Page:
Common Variable Immunodeficiency (CVID)
CVID is a heterogeneous group of disorders involving both B-cell and T-cell dysfunction. The predominant manifestation is IgG, IgM, and IgA hypogammaglobulinemia often resulting in the very low levels seen in Agammaglobulinemia (XLA).
Features distinguishing CVID from XLA include equal sex distribution, onset of symptoms later in life, and the presence of circulating B cells. Although the underlying immunologic defect is heterogeneous (ICOS, CD19, TACI, or BAFF-R deficiency), most patients exhibit a primary B-cell defect that results in a failure to mature into Ig-secreting plasma cells. Like selective IgA deficiency, CVID is probably a genetic disorder in most cases, although some cases may be truly acquired and secondary to a viral infection or an adverse drug effect (i.e., cytotoxic therapy). Notably, patients with selective IgA deficiency are at increased risk of CVID evolution, which suggests that a common pathogenetic defect exists.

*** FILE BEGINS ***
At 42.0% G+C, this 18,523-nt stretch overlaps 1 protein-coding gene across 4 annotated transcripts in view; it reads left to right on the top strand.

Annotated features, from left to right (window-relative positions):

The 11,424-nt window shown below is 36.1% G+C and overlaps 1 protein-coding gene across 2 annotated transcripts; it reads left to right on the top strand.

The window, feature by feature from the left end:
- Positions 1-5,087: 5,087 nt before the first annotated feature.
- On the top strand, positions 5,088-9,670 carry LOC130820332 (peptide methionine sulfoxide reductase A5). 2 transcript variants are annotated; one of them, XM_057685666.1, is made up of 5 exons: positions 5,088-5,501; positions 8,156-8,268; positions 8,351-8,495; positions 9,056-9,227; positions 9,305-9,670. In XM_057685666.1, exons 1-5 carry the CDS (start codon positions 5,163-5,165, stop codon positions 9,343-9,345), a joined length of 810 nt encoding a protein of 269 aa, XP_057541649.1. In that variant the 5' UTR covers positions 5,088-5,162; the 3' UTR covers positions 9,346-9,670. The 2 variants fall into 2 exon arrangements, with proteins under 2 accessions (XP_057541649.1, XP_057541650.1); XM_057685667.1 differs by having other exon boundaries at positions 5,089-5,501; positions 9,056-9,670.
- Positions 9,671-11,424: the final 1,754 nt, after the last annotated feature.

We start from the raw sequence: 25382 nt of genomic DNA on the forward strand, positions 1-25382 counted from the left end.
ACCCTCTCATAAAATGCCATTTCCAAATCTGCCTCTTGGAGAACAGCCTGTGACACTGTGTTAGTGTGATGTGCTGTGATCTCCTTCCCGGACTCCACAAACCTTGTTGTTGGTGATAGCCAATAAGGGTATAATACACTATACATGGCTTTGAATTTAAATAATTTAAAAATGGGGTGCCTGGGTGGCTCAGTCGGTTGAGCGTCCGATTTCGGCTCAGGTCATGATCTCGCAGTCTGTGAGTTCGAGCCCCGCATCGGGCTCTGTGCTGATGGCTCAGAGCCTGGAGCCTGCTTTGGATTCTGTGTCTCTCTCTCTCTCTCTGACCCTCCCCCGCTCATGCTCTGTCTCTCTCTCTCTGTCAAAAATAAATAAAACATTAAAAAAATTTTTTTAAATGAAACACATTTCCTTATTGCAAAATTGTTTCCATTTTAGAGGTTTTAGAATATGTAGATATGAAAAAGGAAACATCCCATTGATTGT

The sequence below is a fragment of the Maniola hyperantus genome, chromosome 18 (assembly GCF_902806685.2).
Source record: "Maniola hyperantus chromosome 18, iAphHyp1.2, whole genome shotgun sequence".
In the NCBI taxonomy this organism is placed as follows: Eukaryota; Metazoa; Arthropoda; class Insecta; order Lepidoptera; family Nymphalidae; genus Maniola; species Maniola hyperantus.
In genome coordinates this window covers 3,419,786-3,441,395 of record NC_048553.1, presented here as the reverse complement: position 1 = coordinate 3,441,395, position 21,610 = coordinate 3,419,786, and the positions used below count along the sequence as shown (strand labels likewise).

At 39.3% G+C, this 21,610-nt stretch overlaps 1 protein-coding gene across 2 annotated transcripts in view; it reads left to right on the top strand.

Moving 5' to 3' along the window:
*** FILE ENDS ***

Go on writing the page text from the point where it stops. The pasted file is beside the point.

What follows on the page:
Rheumatologic Manifestations of Common Variable Immunodeficiency
Extracellular, and encapsulated bacteria (S. pneumoniae, H. influenzae, S. aureus)
Mycoplasma, particularly Ureaplasma urealyticum
Aseptic, possibly autoimmune, arthritis
Sarcoid-like lesions in lung, liver, lymph node, skin; occur in 5-10% of patients
Organ-specific autoimmune disorders (pernicious anemia, autoimmune hemolytic anemia, idiopathic thrombocytopenic purpura, others); occur in 20% of patients